AL – General Encyclopedias
Brockhaus Conversations-Lexikon: oder kurzgefaßtes Handwörterbuch [Brockhaus Concise Encyclopedia]. New type-setting and facsimile of the 1809-1811 1st ed. 1 CD-ROM. Berlin: Directmedia, 2005. (Digitale Bibliothek,131). ISBN 3-89853-531-2: EUR 45 [08-1/2-017]
Damen-Conversations-Lexikon [Ladies’ Encyclopedia]. Ed. Carl Herloßsohn. New type-setting and facsimile of the 10-vol.1834-1838 ed. Berlin: 1 CDROM. Directmedia, 2005. (Digitale Bibliothek, 118). ISBN 3-89853-518-5: EUR 45 [08-1/2-018]
Herders Conversations-Lexikon [Herder’s Encyclopedia]. New type-setting and facsimile of the 1854-1857 1st ed. 1 CD-ROM. Berlin: Directmedia, 2005. (Digitale Bibliothek, 133). ISBN 3-89853-533-9: EUR 90 [08-1/2-019]
Pierer’s Universal-Lexikon [Pierer’s Universal Encyclopedia]. New type-setting and facsimile of the 1857-1865 4th ed. 1 DVDBerlin: Directmedia, 2005. (Digitale Bibliothek, 115). ISBN 3-89853-15-0: EUR 240 [08-1/2-020]
These CD and DVD editions of four major encyclopedias from the first half of the 19th century were published by Directmedia Publishing in 2005 in its Digitale Bibliothek, a series that makes older works no longer in copyright available inexpensively. The group also includes the Bilder-Conversations-Lexikon [Illustrated Encyclopedia], published by Brockhaus (1837-1841), which is not reviewed here. All of these are also available free on the Internet at http://www.zeno.org.
The following table gives an overview of the four encyclopedias:
|Place||Amsterdam; vol. 8: Leipzig||Leipzig; from vol. 3: Adorf||Freiburg||Altenburg|
|Publisher||Friedrich Arnold Brockhaus||Carl Herloßsohn||Herder (ed: Joh. Bumüller)||Heinrich August, later Eugen Pierer|
|No. of Volumes||6+2 suppl.||10||5||19|
|No. of Articles||6,992||7,112||39,773||212,132|
|Pages on CD/DVD||10,738||11,700||43,216||262,828|
|Illustrations||None||10 steel engravings||None||None|
|New Edition||Berlin, 2005||Berlin, 2005||Berlin, 2005||Berlin, 2005|
|Price of New Ed.||€ 45||€ 45||€ 90||€ 240|
Friedrich Arnold Brockhaus bought an unfinished encyclopedia begun by Renatus Gotthelf Löbel and Christian Wilhelm Franke in 1805 and issued the finished work in 1809. Two supplements followed by 1811 and are included in the CD-ROM and the index. The work became a bestseller in subsequent editions, and the 21st edition of Brockhaus-Enzyklopädie came out in 2006 in 30 volumes.
A symposium volume published in 2002 tells about the development and cultural role of encyclopedias, Populäre Enzyklopädien: von der Auswahl, Ordnung und Vermittlung des Wissens (see RREA 9:14). The original Brockhaus in the first decade of the 19th century marks the beginning of a series of popular encyclopedias that are directed to the information needs of the educated middle class, in contrast to the huge scholarly encyclopedias of the 18th century, such as Zedler (online at http://www.zedler-lexikon.de/), Krünitz (http://www.kruenitz1.uni-trier.de), or Ersch-Gruber (http://gdz.sub.uni-goettingen.de/IDDOC141451/toc). The afterword to the 10th edition of Brockhaus (1855) summarizes its purpose in a few sentences. The effort for timeliness cannot be ignored in all four of these encyclopedias and is part of the concept of this genre. Supplements and annual volumes are part of the publishers’ efforts to keep the information current—a challenge in the time of the Napoleonic Wars. Pierer and Herder followed the pattern of Brockhaus. Brockhaus was the forerunner of an international development, with translations and encyclopedias modeled after it.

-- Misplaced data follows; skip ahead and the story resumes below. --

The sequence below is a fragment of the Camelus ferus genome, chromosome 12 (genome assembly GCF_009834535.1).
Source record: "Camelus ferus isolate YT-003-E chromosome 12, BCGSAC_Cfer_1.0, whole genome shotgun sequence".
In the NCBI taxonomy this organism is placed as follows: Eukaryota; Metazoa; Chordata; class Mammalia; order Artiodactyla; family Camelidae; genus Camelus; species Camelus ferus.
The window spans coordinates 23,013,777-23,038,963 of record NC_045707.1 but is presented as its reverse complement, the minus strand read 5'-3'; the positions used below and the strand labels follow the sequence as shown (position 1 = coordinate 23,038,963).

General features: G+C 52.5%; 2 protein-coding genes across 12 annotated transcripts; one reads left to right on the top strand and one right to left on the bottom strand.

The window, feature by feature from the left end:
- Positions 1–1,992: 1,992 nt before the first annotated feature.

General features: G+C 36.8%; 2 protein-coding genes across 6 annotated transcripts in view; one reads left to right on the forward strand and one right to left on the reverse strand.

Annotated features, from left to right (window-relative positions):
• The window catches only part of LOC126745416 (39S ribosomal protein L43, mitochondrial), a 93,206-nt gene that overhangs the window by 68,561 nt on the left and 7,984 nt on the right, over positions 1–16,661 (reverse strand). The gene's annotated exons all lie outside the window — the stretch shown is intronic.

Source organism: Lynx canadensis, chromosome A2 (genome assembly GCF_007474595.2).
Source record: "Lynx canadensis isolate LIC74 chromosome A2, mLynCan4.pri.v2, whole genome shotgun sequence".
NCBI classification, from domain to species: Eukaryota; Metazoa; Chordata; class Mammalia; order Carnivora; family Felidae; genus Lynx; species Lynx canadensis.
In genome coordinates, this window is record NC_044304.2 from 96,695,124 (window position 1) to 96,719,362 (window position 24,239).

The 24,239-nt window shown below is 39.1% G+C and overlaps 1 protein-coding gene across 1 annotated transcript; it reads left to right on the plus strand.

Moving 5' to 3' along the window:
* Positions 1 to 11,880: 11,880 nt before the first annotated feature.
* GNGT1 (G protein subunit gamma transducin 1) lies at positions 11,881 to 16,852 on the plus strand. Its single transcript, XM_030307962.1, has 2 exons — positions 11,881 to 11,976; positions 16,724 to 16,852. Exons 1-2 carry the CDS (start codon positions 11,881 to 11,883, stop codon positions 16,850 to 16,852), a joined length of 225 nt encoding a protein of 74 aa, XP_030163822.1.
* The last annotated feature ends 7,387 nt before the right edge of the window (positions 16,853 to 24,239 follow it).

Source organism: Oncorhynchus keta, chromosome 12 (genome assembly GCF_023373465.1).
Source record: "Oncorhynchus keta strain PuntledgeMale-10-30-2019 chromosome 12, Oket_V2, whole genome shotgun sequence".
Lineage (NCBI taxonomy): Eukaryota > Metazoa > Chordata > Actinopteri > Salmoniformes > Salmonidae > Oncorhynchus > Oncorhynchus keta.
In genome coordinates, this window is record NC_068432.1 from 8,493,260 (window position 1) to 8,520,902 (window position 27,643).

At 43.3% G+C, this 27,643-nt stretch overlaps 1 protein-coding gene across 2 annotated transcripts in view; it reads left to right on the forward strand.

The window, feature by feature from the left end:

Herlosssohn, in his foreword, explicitly defines his concept of a feminine readership and emphasizes the areas of religion, history, geography, mythology, and music. Women are preferred among the biographical entries, and anthropological articles include a section on women. Bartholomäus Herder founded his publishing house in Freiburg as an explicitly Catholic enterprise. Herder’s encyclopedia was only one of the comprehensive reference works it published. Its smaller size and its Catholic orientation put it into competition with Brockhaus and Pierer.
Pierer’s Universal-Lexikon was based on Encyklopädische Wörterbuch der Künste, Wissenschaften und Gewerbe, [Encyclopedic Dictionary of the Arts, Sciences, and Trades], which Johann Friedrich Pierer, a physician, bought from the bankrupt publisher Hahn in 1823. The first edition (1824-1836) comprised 26 volumes, the second (1840-1846) 34 volumes and six supplements. The CD-ROM edition is based on the 4th edition with its 19 volumes and 200,000 entries, still an impressive compendium. Pierer is known for its precise language, concise and clear presentation, and objectivity and is not tied to a particular world view. It has a systematic system of references in articles. Pierer was in competition with Brockhaus and with the Grosser Meyer (published from 1839 on). It was felt to be the most significant of the three big German encyclopedias of the mid 19th century.
These encyclopedias belong to a common cosmos, reflecting the world of 150 to 200 years ago and making it accessible to the user. They represent the world of knowledge of their time, much as the Internet does now.
The software that changes the original Gothic typeface to antiqua is not free of errors, such as missing lines in the transcriptions. Because of this it is useful to be able to compare the Gothic and antiqua versions. For the history of books and printing, it is imperative. [wh/gh]
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Last update: April 2011 [LC]
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